Ending a tenancy agreement needn’t be a headache for landlords. It is however very important to get it right. There are procedures and laws in place to ensure you’re doing everything fairly and within reason. So before you begin to feel as if you’re drowning in regulations and rules, here’s a simple guide to the process.
First thing’s first, you’re going to have to give your tenants some notice and often some information and preliminary warnings. Everything depends on the type of tenancy agreement and its specific terms. Get your contract out, give it a read and see what’s most appropriate for you.
Assured Shorthold Tenancies
In some assured shorthold tenancies, you don’t need to give your tenant a reason for taking your property back. For this to be the case, you must first meet the following criteria:
- The deposit is protected in a deposit protection scheme
- You give your tenants 2 months’ written notice
- The tenancy agreement ends at least 6 months after the original tenancy began
- The agreement is a periodic tenancy. Alternatively, you can do this with a fixed term tenancy as long as the fixed term has ended
Ending a Fixed Term Tenancy
Okay we get it – you’re finding out how to end a tenancy agreement because you’ve got a reason. We’re guessing this reason concerns your tenants themselves. Maybe they’re in arrears and it’s putting you under financial burden? Or maybe you’ve heard reports that they’re selling drugs from your property and you want them out? Both completely acceptable reasons for wanting them gone. Unfortunately, it’s not that easy – even if they’ve broken rules of the tenancy agreement! Your reason for wanting possession whilst the fixed term is still in effect must meet the specifications set out in the Housing Act 1988. The notice period you have to give will vary from reason to reason. More information on this can be found here.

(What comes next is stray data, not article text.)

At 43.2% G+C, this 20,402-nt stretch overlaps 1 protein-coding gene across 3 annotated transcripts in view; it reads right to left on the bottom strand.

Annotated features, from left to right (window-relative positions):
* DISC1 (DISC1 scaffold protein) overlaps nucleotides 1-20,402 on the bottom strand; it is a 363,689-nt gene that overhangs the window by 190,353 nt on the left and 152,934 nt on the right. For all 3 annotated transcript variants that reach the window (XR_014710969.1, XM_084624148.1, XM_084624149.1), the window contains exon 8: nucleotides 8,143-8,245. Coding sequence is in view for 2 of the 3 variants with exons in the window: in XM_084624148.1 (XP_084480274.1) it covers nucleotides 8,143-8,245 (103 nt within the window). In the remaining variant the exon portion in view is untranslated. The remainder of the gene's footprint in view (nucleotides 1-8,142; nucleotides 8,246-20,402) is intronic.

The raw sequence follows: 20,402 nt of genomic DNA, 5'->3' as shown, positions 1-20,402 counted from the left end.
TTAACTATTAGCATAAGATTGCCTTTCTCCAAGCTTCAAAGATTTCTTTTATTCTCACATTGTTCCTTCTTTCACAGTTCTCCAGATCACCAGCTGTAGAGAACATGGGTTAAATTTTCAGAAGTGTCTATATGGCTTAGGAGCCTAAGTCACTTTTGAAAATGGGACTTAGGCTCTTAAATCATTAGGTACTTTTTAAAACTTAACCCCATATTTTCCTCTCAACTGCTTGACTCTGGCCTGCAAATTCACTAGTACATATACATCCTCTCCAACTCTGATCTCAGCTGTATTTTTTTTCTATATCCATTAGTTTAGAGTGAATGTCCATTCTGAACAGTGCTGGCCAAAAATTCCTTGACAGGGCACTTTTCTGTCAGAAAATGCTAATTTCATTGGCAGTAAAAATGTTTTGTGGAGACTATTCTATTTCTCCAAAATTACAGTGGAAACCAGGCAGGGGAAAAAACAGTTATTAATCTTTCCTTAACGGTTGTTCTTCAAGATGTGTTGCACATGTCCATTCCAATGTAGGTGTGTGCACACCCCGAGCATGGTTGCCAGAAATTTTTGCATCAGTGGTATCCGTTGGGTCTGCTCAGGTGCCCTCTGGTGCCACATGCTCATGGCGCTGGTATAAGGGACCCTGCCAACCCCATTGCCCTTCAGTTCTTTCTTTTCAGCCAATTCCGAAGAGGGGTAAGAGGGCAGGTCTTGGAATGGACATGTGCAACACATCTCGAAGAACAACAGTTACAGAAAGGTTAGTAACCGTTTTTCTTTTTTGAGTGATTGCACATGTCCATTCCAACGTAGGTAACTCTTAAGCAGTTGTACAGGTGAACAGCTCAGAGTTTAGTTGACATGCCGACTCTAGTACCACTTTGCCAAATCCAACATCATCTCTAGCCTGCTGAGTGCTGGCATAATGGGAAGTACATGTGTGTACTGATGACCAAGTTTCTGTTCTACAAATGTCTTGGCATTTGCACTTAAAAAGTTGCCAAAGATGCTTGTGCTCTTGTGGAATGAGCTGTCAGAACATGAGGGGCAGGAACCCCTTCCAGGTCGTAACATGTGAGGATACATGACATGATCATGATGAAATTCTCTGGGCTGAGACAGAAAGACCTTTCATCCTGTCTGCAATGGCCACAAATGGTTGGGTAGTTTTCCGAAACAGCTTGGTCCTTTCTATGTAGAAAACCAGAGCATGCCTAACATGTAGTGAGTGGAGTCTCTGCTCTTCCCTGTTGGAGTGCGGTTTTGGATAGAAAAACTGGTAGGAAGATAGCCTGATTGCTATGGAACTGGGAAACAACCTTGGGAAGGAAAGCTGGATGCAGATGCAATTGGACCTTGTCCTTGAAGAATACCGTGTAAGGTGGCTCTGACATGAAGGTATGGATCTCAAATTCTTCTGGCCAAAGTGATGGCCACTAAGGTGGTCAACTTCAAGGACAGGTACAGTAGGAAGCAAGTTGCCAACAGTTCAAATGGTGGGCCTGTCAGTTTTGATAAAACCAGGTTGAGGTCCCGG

To regain possession of an Assured Tenancy, you must follow the Housing Act 1988 and use an applicable reason.
Excluded Tenancies or Licences
An excluded tenancy or licence is usually found when you share a room with a lodger. The rules for regaining possession in these instances are less strenuous. You must give ‘reasonable notice’. The term itself is slightly ambiguous though it’s recommended that you give the length of the rental payment period. For example if you collect payment every month, a month’s notice is considered reasonable. You do not usually need to give notice in writing for this type of agreement.
Non-Excluded Tenancy or Licence
The agreement can be ended at any time. You must give a written notice to quit. The notice period is usually 4 weeks unless otherwise stated in the tenancy agreement.
Most tenancy agreements will include a break clause. This means that after a specific amount of time has passed, either the landlord or the tenant can serve notice to quit. Sometimes contracts feature a tenant-only break clause though this is uncommon and not recommended. Some break clauses will be unconditional while some rely on conditions such as the rent being up-to-date etc. The landlord does not have right to possession of the property throughout the first period until the break clause is met.
What if the Tenant Doesn’t Leave the Property?
Whatever you do, don’t force your tenant out your property – that’s illegal! If the notice period’s up and your tenants refuse to budge, it’s time to start the process of eviction through the courts.
Ending a tenancy agreement can be a stressful time. Take the strain of inventory management off your plate with No Letting Go’s Inventory services. Find out more information here.
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